The Jewish Week reviews Fred Jerome’s Einstein on Israel and Zionism: His Provocative Ideas about the Middle East (St. Martin’s Press). Jerome’s thesis is that the portrayal of Einstein as an ardent Zionist is a myth and that in fact he was extremely critical of the State of Israel in its early days.
In Einstein’s speeches and letters collected in About Zionism (p.25), he explains his views on Zionism:
I am a national Jew in the sense that I demand the preservation of the Jewish nationality as every other. I look upon Jewish nationality as a fact, and I think that every Jew ought to come to definite conclusions on Jewish questions on the basis of this fact. I regard the growth of Jewish self-assertion as being in the interests of non-Jews as well as Jews. That was the main motive of my joining the Zionist movement. For me Zionism is not merely a question of colonisation. The Jewish nation is a living thing, and the sentiment of Jewish must be developed both in Palestine and everywhere else. To deny the Jews’ nationality in the Diaspora is, indeed, deplorable. If one adopts the point of view of confining Jewish ethnic nationalism to Palestine, then to all intents and purposes one denies the existence of a Jewish people. In that case one should have the courage to carry through assimilation as quickly and as completely as possible.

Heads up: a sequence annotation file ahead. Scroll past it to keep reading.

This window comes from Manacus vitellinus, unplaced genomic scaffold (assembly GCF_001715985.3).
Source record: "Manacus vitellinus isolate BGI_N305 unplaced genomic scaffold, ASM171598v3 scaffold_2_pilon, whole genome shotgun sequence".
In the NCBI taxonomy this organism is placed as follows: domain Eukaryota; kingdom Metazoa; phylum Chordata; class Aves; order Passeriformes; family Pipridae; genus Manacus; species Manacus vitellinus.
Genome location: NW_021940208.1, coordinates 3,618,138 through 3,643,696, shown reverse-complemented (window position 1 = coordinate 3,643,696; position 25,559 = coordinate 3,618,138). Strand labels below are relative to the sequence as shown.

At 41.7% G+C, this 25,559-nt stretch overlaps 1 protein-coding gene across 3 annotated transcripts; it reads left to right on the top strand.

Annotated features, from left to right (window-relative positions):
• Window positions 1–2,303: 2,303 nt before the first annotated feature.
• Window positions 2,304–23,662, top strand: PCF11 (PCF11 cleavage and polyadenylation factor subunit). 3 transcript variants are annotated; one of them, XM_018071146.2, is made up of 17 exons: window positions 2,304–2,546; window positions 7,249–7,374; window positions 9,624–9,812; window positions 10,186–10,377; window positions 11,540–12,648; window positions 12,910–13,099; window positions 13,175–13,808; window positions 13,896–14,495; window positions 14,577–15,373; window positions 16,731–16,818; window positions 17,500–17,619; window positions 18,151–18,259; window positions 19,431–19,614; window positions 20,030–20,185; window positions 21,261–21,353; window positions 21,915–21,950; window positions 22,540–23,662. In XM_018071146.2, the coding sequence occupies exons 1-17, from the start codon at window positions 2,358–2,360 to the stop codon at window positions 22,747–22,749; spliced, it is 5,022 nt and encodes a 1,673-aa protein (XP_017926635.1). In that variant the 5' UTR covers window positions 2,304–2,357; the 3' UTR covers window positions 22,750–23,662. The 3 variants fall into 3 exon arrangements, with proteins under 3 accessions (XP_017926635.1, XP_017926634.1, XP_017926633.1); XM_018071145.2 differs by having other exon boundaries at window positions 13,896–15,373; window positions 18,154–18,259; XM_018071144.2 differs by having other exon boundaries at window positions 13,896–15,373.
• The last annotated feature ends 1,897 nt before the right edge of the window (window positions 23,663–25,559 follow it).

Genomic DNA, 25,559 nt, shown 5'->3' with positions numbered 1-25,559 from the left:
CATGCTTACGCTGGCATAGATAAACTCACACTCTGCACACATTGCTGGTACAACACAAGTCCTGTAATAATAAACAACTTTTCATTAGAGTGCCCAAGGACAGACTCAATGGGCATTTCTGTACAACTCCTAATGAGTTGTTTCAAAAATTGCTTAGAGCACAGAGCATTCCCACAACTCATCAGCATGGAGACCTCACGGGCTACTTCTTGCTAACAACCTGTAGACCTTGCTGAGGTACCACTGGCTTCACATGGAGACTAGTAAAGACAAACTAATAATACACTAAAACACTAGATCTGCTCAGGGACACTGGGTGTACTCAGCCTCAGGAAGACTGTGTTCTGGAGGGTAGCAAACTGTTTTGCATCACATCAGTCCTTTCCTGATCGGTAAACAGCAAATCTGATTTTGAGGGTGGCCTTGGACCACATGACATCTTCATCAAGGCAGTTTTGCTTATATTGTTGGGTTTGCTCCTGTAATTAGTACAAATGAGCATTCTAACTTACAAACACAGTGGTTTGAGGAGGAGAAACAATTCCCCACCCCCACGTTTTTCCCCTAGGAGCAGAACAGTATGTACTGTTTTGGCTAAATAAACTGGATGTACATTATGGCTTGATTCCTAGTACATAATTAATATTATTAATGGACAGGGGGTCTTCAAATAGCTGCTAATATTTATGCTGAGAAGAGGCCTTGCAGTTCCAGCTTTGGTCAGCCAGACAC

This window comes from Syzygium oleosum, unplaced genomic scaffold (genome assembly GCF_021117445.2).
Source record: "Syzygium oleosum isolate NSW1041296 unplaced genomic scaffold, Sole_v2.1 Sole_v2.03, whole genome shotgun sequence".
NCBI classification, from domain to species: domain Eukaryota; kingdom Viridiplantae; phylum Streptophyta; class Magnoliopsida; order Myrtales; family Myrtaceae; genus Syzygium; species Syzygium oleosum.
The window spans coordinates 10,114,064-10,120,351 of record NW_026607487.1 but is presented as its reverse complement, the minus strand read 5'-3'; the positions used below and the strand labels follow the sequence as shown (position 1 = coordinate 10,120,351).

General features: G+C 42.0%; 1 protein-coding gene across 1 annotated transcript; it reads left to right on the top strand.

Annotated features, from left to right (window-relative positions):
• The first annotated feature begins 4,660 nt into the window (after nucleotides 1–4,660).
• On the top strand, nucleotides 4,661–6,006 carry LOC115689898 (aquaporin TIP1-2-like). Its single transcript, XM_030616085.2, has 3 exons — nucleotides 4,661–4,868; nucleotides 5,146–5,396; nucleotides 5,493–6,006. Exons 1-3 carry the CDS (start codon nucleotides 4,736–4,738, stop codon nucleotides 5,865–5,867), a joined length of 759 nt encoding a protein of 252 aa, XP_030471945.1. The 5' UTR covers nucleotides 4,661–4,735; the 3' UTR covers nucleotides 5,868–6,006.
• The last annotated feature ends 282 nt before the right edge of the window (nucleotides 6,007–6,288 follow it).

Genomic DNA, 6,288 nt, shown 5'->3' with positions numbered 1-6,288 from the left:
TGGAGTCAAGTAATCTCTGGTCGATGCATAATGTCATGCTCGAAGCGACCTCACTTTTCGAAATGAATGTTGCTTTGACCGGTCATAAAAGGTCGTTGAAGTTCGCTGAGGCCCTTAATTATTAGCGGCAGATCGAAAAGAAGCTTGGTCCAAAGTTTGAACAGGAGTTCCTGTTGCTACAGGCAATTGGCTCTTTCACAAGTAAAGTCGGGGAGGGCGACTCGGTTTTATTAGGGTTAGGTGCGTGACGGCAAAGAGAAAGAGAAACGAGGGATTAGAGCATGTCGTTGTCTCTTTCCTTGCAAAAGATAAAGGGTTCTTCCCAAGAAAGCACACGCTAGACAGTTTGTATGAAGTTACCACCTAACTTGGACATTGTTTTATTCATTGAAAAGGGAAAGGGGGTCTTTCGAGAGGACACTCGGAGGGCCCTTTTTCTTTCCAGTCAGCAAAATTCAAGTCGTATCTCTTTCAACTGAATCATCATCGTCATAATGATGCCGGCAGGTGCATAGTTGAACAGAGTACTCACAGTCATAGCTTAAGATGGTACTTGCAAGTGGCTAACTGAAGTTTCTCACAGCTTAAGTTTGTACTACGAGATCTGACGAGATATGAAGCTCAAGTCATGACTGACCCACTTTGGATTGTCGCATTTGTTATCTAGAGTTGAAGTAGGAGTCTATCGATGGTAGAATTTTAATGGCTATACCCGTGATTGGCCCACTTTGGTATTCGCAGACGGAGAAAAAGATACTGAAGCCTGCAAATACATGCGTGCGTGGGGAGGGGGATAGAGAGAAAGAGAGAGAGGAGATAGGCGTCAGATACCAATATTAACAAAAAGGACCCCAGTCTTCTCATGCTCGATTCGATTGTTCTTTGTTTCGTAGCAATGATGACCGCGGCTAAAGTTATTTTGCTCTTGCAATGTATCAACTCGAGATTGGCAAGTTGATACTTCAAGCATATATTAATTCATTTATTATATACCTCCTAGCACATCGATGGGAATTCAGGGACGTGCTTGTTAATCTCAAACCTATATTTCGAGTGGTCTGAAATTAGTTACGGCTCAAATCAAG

This passage clearly indicates that Einstein saw himself as a Zionist. He may not have fit into the classic mold; he may have believed in the continuation of Diaspora Jewry; he may have thought that the Jewish nation was more critical than a Jewish homeland; but bottom-line, he considered himself a Zionist.